WATSONVILLE—It was a memorable campaign for St. Francis High alumnus Saul Noel Aquino who closed out his senior year as a champion, while also earning a couple of accolades along the way.
The standout student-athlete was named the Most Valuable Player in the Pacific Coast Athletic League’s Mission baseball division and the Lineman of the Year in Santa Lucia’s football division.
Aquino was instrumental in helping the baseball team capture the program’s first Central Coast Section championship. He also assisted the football team in getting to the title game for the first time in the program’s history.
Aquino said he never imagined being able to compete in one CCS championship, let alone two of them.
“When I first got there and you told me we’re going to do all this, I would be like, ‘Yeah, I don’t think so,’” he said. “It’s honestly the coaching staff, too. We all bought in … they gave us this belief in us where we just took it and ran with it. Even if we lost those hard games, we didn’t dwell on them.”
Aquino will now be able to add another feat to his list of accomplishments. The Pajaronian is naming him our 2022 Male Athlete of the year. His stellar performance on the field and dedication in the classroom is what separated him from the other worthy candidates.
St. Francis football coach John Ausman is usually one of the first school staff members to arrive on campus early in the mornings.
However, sometimes he would drive up to see Aquino standing there waiting for him because that was the only time he could get a ride to school.
Ausman said that Aquino’s dedication and work ethic speaks volumes.
“He’s super coachable, he’s there for his teammates and you wouldn’t want anything more than that,” Ausman said. “At the end of practice or a game when I’m talking, he’ll be the only guy that makes constant eye contact with me.”
Ausman mentioned that Aquino can be so quiet that most people wouldn’t know he was there.
“Once you’re around him and there’s a team atmosphere for him, there’s no way you miss him,” Ausman said.
Aquino said the mindset was to win every contest but the Sharks’ football team got off to a rough start by losing the first three games.
That’s when Aquino and the rest of the leaders on the team stepped up.
“We couldn’t let that get to us, we just kept going,” he said.
St. Francis went on to win seven straight games to capture the PCAL’s Santa Lucia division title with an undefeated 4-0 record in league play.
The Sharks also won their first-ever CCS playoff game by beating Cupertino High in the Division V quarterfinals.
Ausman said that Aquino is a great example of what happens when someone is able to control what they can such as work ethic, effort and how to treat others.
“Noel did that at the highest level for us at St. Francis,” Ausman said.
Aquino was the anchor on the offensive line that was loaded with four senior studs including Josh Alvarez, Adam Martinez and Zachary Paz.
Together, they opened up gaps big enough for a dump truck to drive through, allowing running back Johrdan Garibay to have a career season with 1,603 yards rushing and 23 touchdowns.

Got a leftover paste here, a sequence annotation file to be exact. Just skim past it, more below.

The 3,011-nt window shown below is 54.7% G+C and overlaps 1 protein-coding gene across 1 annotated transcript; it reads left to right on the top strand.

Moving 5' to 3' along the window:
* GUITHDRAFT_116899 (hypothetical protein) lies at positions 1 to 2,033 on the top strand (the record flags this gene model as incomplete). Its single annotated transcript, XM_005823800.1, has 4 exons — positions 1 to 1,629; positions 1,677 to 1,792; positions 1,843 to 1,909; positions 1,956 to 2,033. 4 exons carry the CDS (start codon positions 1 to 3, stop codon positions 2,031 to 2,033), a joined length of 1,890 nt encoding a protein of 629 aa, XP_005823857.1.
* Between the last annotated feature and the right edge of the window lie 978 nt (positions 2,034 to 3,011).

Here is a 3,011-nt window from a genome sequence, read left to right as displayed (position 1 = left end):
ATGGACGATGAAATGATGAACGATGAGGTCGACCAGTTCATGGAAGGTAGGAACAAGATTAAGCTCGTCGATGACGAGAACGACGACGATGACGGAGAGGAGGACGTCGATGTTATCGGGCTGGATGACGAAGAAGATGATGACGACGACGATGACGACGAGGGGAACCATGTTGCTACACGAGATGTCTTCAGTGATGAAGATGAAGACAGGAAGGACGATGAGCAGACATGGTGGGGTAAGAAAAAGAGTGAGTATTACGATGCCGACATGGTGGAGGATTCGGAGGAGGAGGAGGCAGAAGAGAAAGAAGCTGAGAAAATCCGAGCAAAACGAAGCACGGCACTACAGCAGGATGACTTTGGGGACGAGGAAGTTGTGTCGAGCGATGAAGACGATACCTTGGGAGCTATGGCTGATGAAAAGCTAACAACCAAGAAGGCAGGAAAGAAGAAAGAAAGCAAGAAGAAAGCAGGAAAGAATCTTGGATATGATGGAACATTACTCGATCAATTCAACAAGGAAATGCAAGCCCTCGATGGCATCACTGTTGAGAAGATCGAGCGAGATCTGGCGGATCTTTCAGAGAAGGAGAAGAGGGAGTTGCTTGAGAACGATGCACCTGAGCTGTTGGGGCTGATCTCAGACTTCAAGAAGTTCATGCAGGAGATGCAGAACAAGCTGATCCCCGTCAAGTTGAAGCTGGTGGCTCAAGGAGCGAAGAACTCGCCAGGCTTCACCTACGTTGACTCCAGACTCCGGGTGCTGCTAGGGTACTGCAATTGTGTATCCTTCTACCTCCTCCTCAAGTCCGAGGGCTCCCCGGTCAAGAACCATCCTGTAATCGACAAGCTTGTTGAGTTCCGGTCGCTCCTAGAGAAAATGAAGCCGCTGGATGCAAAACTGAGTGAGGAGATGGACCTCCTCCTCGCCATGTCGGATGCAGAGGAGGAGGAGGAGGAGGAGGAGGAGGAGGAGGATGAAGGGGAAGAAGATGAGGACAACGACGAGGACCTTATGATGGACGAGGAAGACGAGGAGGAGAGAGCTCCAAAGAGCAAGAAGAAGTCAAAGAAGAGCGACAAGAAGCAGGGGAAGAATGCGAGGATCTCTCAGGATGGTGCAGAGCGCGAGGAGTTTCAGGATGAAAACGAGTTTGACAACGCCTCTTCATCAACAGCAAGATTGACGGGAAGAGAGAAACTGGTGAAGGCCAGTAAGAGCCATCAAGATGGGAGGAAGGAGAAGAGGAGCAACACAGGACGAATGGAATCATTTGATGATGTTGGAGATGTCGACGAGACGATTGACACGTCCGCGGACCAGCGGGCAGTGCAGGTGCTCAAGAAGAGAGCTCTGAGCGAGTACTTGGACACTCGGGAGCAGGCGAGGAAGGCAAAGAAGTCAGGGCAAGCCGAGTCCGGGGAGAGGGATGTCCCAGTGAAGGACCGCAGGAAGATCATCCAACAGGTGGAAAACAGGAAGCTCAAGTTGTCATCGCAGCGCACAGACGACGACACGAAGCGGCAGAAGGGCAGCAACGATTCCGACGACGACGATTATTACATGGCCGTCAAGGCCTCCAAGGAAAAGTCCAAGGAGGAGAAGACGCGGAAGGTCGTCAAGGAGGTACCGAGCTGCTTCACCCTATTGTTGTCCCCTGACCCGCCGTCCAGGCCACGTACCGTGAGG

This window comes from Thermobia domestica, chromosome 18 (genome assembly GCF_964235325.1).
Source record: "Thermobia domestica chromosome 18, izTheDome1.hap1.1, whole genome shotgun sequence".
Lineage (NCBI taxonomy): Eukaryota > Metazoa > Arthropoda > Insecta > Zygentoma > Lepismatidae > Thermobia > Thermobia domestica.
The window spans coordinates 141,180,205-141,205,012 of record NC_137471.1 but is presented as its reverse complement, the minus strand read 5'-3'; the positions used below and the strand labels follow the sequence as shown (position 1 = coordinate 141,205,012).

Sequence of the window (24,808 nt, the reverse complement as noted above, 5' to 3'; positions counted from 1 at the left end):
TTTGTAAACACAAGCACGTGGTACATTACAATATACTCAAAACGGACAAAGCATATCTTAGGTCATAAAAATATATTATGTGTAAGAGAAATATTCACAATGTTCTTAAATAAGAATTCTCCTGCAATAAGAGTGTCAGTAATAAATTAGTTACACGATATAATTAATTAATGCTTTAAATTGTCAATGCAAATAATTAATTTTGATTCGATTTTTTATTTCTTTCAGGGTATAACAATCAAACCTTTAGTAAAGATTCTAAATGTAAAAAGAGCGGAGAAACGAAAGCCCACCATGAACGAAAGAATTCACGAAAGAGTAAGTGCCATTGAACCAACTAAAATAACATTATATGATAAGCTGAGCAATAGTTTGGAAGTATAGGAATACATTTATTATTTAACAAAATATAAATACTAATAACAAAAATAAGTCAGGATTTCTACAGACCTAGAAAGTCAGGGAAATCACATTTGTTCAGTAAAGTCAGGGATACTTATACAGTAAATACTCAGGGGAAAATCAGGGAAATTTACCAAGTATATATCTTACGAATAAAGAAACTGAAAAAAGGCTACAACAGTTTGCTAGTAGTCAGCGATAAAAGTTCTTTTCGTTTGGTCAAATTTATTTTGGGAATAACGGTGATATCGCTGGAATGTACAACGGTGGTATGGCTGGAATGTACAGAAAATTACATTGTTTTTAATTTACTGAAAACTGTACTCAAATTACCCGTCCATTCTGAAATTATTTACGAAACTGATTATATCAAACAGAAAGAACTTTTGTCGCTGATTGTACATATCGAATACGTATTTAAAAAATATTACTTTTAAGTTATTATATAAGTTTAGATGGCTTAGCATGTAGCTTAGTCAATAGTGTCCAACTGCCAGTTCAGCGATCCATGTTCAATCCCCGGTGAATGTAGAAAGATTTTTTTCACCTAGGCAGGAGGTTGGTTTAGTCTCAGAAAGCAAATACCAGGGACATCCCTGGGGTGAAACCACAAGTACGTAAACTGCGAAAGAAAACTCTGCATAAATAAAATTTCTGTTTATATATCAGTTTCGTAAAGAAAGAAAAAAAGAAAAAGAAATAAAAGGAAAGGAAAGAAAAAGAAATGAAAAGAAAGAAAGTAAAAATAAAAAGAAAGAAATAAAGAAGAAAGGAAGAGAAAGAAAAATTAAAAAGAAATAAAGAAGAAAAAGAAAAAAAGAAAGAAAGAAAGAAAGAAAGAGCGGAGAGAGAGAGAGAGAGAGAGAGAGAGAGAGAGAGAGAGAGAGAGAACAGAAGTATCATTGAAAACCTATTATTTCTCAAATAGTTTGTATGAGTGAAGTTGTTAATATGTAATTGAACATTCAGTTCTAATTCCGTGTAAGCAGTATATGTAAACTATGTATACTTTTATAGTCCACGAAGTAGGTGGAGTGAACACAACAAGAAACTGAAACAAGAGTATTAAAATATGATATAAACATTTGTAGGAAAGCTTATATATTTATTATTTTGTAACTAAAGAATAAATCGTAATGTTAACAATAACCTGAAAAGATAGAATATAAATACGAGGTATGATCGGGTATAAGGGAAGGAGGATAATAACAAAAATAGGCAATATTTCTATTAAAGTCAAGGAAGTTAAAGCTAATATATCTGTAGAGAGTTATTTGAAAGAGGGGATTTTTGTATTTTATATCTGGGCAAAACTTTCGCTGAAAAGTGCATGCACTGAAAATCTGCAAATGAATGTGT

Aquino and company also gave quarterback Kyle Dyer some time in the pocket as he completed 61 percent of his pass attempts (65-of-105) for 975 yards and tossed 15 touchdowns.
Aquino said he knew what he was capable of doing on the field but it was never about him. Instead, he focused on getting the most out of his teammates.
“Being a leader, I feel like it’s very important for the younger guys,” he said. “I wanted to leave an impact on the school. With Covid, I really never got to that my junior year.”
Aquino said his work ethic comes from his parents who wake up every morning to go to work, providing for him and his sister to do what they love.
“My parents work hard, that’s where I get it from,” he said.
It was his dad who pushed him to continue training during the Covid-19 pandemic when at times it felt almost hopeless. Aquino said he was trying to perfect his craft to go to the next level.
“If I didn’t work hard enough, I wouldn’t have been there,” he said.
Aquino’s slugging percentage was at an astonishing .932, drawing 13 walks and striking out just 12 times in 113 plate appearances. He batted a .506 average (45-of-89) with nine home runs, 10 doubles, 50 RBIs and scored 33 runs for the Sharks.
He was also a stalwart on defense as the team’s first baseman with just three fielding errors in 134 total chances—106 put-outs and 25 assists—and was involved in seven double plays.
The Sharks’ baseball team won the CCS D-IV title after a late rally to beat Carmel High at Excite Ballpark in San Jose on May 27.
They also won the Pacific Coast Athletic League’s Mission Division title and finished with a 23-7 overall record.
Aquino said that baseball coach Ken Nakagawa put him in a bigger role as a leader. He didn’t want to play the role of the “mean guy”, but Aquino would say things to motivate his teammates and he knew when to give people space when they needed it.
“It was just put your head down and work, those younger guys will follow you and I feel like that was the best way to show everyone that I’m a good player,” he said. “I’m not just an average guy, I’m gonna work hard for my teammates.”
Up next, Aquino will pursue his degree in business at Central Christian College of Kansas and continue his baseball career in the Midwest.
“It’s really cool to play baseball and go to school,” he said. “[To] get a scholarship for that has always been my dream. That’s what I’m really looking forward to.”